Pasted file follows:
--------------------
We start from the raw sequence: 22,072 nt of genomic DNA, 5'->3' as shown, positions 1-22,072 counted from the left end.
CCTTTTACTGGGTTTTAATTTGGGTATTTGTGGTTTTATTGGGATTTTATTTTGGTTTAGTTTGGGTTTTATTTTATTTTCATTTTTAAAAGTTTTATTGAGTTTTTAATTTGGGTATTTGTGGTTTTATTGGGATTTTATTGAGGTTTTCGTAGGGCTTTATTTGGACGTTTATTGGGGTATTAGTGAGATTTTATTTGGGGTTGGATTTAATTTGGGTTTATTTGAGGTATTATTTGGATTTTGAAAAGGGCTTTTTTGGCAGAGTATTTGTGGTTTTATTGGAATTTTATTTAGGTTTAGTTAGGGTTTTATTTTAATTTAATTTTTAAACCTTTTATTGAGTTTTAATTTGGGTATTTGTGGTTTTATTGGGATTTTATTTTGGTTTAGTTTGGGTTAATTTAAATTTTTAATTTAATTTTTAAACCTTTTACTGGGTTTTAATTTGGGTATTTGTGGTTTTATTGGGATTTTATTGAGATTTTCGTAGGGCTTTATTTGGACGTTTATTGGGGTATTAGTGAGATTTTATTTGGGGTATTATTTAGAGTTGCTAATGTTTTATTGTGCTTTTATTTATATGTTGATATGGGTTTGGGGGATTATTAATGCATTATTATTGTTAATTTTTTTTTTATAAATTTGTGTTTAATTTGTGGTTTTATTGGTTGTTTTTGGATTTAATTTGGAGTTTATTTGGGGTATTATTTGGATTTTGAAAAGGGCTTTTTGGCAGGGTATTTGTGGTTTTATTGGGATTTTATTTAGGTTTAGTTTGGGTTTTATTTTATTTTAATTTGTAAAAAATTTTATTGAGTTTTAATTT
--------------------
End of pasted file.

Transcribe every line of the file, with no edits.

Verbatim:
We start from the raw sequence: 22,072 nt of genomic DNA, 5'->3' as shown, positions 1-22,072 counted from the left end.
CCTTTTACTGGGTTTTAATTTGGGTATTTGTGGTTTTATTGGGATTTTATTTTGGTTTAGTTTGGGTTTTATTTTATTTTCATTTTTAAAAGTTTTATTGAGTTTTTAATTTGGGTATTTGTGGTTTTATTGGGATTTTATTGAGGTTTTCGTAGGGCTTTATTTGGACGTTTATTGGGGTATTAGTGAGATTTTATTTGGGGTTGGATTTAATTTGGGTTTATTTGAGGTATTATTTGGATTTTGAAAAGGGCTTTTTTGGCAGAGTATTTGTGGTTTTATTGGAATTTTATTTAGGTTTAGTTAGGGTTTTATTTTAATTTAATTTTTAAACCTTTTATTGAGTTTTAATTTGGGTATTTGTGGTTTTATTGGGATTTTATTTTGGTTTAGTTTGGGTTAATTTAAATTTTTAATTTAATTTTTAAACCTTTTACTGGGTTTTAATTTGGGTATTTGTGGTTTTATTGGGATTTTATTGAGATTTTCGTAGGGCTTTATTTGGACGTTTATTGGGGTATTAGTGAGATTTTATTTGGGGTATTATTTAGAGTTGCTAATGTTTTATTGTGCTTTTATTTATATGTTGATATGGGTTTGGGGGATTATTAATGCATTATTATTGTTAATTTTTTTTTTATAAATTTGTGTTTAATTTGTGGTTTTATTGGTTGTTTTTGGATTTAATTTGGAGTTTATTTGGGGTATTATTTGGATTTTGAAAAGGGCTTTTTGGCAGGGTATTTGTGGTTTTATTGGGATTTTATTTAGGTTTAGTTTGGGTTTTATTTTATTTTAATTTGTAAAAAATTTTATTGAGTTTTAATTT